I think a lot of what I dislike in RPGs arises from what I call "Frustrated Novelist Syndrome". This psychological disorder affects approximately 67.8% of geeks, according to my impeccably-conducted empirical research, and has a definition in the DSM-IV as "Wanting to be a novelist very badly indeed - so much so that it manifests itself in ones gaming in all manner of undesirable ways".
Frustrated Novelist Syndrome (FNS) is primarily responsible for a heck of a lot of game-manual fiction, which is without doubt the worst sin committed by game designers anywhere, in any context. (By definition, if you were a fiction writer worthy of being published, you would be being published as a fiction writer, not as a game designer.)
But it is also, I believe, responsible for the worst sin committed by GMs in general: railroading. Having a 'plot' which the players are supposed to follow in a more-or-less predetermined path, fudging a large percentage of dice rolls, and assigning missions and goals to the players from the beginning - all of these make for less interesting gaming in my view, and they are all problems that arise deep within the psyche of a GM who really wants to tell a story of his own devising. It is the frustrated novelist inside him wanting to get out. It is FNS manifesting itself in destructive and foolish behaviours.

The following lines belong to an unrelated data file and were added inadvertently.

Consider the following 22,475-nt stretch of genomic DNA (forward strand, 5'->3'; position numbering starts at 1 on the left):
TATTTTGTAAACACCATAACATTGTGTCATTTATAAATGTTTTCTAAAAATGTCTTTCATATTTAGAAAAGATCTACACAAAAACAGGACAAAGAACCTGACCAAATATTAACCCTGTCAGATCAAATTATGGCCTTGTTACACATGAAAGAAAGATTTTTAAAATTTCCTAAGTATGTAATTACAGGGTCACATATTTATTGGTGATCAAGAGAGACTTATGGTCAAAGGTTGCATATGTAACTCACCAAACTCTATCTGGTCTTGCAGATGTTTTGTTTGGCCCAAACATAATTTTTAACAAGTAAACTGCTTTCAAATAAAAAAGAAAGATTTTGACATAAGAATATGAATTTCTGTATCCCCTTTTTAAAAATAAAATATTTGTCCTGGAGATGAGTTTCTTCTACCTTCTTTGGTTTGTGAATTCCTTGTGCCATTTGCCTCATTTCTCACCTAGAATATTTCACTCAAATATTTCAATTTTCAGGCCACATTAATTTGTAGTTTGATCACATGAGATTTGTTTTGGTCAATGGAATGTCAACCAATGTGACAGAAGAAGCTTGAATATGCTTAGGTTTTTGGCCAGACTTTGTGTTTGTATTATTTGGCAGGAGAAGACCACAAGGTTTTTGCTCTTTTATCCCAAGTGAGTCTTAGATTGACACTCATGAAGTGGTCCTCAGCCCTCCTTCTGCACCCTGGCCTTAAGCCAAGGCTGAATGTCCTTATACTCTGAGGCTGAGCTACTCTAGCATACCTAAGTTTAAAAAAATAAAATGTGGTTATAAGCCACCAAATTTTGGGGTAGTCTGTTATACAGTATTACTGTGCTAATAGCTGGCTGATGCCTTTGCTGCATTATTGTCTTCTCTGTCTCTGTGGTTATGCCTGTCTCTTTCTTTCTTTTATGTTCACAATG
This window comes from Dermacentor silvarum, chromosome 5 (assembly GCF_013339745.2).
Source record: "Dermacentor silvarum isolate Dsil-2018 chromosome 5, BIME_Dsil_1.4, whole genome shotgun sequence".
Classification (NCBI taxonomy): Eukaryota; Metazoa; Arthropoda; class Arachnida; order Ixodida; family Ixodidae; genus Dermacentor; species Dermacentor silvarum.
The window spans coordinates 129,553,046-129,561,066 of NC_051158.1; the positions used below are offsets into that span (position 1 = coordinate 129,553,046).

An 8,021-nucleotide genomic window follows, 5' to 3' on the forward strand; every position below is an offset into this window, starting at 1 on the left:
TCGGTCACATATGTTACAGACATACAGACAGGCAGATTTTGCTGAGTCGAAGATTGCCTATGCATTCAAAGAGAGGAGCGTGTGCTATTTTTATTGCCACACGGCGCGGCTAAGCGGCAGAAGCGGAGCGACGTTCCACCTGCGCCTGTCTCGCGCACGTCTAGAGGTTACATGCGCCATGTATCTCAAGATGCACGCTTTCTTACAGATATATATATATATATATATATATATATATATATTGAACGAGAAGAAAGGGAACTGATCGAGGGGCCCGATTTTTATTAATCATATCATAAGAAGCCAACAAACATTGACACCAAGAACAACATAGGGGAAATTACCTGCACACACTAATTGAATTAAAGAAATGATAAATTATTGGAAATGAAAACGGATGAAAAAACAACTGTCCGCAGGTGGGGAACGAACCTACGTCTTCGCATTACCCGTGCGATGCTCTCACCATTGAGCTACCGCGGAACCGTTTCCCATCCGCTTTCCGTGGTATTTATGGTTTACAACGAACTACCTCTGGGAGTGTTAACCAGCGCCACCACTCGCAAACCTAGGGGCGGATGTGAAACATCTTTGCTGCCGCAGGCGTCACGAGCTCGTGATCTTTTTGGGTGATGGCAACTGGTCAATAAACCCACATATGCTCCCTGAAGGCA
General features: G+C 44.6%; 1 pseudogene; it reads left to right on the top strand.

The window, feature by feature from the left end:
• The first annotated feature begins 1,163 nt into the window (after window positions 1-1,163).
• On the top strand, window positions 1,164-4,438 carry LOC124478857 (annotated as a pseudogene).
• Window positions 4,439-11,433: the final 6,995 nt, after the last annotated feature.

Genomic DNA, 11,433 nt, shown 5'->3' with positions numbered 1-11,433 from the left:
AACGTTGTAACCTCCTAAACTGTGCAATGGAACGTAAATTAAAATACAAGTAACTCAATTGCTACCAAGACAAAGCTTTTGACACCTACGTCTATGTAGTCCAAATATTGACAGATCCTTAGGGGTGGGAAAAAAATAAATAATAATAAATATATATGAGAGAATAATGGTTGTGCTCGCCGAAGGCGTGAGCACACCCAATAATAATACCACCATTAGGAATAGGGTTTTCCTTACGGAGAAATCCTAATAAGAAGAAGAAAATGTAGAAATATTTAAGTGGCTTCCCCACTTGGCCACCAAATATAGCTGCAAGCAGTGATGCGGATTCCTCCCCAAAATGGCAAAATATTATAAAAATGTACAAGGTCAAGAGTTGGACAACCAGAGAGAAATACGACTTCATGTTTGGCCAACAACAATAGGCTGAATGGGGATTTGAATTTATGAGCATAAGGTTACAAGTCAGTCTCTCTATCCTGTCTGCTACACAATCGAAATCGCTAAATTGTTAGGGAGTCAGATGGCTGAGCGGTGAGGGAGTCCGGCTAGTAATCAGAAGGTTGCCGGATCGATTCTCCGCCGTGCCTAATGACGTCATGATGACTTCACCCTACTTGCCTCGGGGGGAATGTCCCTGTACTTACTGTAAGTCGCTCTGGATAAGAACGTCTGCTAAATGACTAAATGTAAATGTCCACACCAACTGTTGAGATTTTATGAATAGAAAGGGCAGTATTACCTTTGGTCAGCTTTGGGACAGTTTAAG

The only known cure for FNS is random generators, and lots of them, combined with burning the sufferer's DM screen so dice fudging becomes impossible. Another, more experimental, cure, is being conducted under the auspices of the Indie Game/Story Game movement - with the aim of removing narrative power from the GM. Results so far appear to be mixed.